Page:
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Joe Biden on U.S.-Israel disagreements: ‘that’s what friends do’

(JNS.org) Amid a rough patch in U.S.-Israel relations, U.S. Vice President Joe Biden said disagreement and honest conversation are “what friends do.”

Biden Addresses 2014 JFNA General Assembly“Like all close friends, we talk honestly with one another,” Biden said Monday, Nov. 10, at the 2014 General Assembly (GA) of the Jewish Federations of North America in National Harbor, Md. “We talk directly with one another. We disagree with one another. We love one another and we drive one another crazy. That’s what friends do. … We are straight with one another, and we talk directly about a wide range of issues, including Iran.”

Biden’s comments come in the aftermath of the recent report that an anonymous senior Obama administration official called Israeli Prime Minister Benjamin Netanyahu a “chickenshit.” The revelation of the Netanyahu slur followed harsh U.S. criticism of newly announced Jewish construction in Jerusalem neighborhoods located beyond the 1949 armistice line. Israel and the U.S. are also at odds about what a final nuclear deal with Iran should look like ahead of a Nov. 24 deadline for an agreement between Iran and the P5+1 powers.

Yet Biden said that America “will not let Iran acquire a nuclear weapon. Period.”

“I can guarantee you one thing. We will not sign a bad deal. … And I would not put my 42-year reputation on the line if I were not certain when I say we mean it,” he said.

Biden said that protecting Israel is more than a moral obligation for the U.S., but “a security necessity.”

“We will never, ever abandon Israel, out of our own self-interest,” he said.

The vice president also urged Israel to take advantage of its current alignment with Arab neighbors like Egypt and Jordan on fighting threats such as the rise of the Islamic State terror group. For the “first time in the history of Israel,” the Jewish state and Arab nations have a “common and consistent concern about the same threats,” said Biden.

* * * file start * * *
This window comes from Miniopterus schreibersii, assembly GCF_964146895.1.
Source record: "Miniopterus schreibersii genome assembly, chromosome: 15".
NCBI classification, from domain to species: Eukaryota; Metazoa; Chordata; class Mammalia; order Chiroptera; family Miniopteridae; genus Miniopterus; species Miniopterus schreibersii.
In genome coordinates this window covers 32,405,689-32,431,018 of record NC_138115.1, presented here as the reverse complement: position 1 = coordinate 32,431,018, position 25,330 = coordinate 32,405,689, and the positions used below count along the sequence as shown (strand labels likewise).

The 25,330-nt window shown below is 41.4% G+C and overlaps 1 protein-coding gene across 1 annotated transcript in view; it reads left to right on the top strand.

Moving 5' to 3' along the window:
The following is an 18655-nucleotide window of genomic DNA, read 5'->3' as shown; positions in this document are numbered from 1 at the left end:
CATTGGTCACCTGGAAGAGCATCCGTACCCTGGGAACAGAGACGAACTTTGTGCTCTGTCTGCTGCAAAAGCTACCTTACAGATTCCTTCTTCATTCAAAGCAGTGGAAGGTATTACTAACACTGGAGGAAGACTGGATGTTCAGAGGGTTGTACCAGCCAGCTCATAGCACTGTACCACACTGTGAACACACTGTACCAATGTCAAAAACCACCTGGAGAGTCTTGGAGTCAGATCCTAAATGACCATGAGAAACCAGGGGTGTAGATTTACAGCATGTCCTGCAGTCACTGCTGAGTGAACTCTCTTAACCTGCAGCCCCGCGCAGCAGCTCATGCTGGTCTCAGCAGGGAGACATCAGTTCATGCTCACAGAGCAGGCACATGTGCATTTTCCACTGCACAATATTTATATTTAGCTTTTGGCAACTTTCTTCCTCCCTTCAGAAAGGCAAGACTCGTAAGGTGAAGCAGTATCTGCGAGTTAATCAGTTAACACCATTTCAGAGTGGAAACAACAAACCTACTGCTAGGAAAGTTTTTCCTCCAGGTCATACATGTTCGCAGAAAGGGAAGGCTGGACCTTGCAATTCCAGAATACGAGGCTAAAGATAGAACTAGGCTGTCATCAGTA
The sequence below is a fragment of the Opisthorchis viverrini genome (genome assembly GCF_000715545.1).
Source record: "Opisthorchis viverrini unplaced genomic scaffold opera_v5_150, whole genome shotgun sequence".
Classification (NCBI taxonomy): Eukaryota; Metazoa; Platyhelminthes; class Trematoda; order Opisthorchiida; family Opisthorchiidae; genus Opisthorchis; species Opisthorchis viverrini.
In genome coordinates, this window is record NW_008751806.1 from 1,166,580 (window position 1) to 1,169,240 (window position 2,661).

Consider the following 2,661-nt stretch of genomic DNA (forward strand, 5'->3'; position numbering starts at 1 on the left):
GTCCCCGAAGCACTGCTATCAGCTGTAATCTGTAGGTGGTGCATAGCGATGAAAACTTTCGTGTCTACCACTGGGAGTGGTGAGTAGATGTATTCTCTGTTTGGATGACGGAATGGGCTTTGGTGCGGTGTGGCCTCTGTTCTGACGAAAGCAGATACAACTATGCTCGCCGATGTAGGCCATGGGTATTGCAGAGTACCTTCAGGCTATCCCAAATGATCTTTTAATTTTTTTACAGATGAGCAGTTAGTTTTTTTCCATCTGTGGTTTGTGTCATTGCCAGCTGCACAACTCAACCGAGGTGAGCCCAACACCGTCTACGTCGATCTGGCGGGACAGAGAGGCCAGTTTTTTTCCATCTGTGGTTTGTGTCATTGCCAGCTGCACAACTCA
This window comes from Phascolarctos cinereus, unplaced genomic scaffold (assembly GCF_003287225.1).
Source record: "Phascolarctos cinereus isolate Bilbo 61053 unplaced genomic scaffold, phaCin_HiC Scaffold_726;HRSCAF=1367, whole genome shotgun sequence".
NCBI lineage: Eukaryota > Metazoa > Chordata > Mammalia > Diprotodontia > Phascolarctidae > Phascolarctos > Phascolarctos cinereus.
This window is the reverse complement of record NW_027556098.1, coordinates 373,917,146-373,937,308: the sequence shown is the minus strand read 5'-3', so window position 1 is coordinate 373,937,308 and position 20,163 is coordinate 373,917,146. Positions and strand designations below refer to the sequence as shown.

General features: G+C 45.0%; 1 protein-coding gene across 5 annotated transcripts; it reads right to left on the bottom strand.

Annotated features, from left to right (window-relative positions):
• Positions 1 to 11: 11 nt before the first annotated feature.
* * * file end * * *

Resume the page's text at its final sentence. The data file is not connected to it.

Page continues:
At the same time, Biden said that Israel and the Palestinians “need to avoid incitement and demonstrate restraint” and make progress towards peace. There is “a better path” and the U.S. is “not going to stop working” on that path, said Biden, referring to American efforts to bring about a two-state solution.

Biden also praised the Jewish Federations for responding to Jewish needs around the world and fighting anti-Semitism.

“Silence is never, ever acceptable,” he said. “And I must say, I’ve always been proud to associate myself with the Jewish Federation. … You have treated the world as your backyard, responding wherever and whenever anti-Semitism raises its ugly head.”

Biden was one of dozens of speakers from across the political, philanthropic, business, religious and cultural landscapes, who addressed thousands of Jewish community leaders from 124 communities at the three-day GA. The roster of notable speakers at the event’s plenaries and panels also included: Supreme Court Justices Stephen Breyer and Elena Kagan, Rabbi Lord Jonathan Sacks, Academy Award-winning actress and activist Marlee Matlin; NBC’s political journalists Chuck Todd and Andrea Mitchell; Alon Davidi, mayor of Sderot, Israel; Elliot Abrams, senior fellow for Middle Eastern Studies; Josh Harris, owner of the NBA’s Philadelphia 76ers and the NHL’s New Jersey Devils; bestselling author A.J. Jacobs; Mark Wilf, owner of the NFL’s Minnesota Vikings; and Howard A. Rosenblum, CEO of the National Association of the Deaf.

Among the wide range of topics discussed were rising anti-Semitic attitudes confronting Jewish communities in Europe, the dangers facing communities in Southern Israel, the future of Jewish education in North America, freedom of choice in marriage in Israel, the rising challenge posed by the BDS movement, Jewish life on college campuses throughout North America and improving disability inclusion in the Jewish community.

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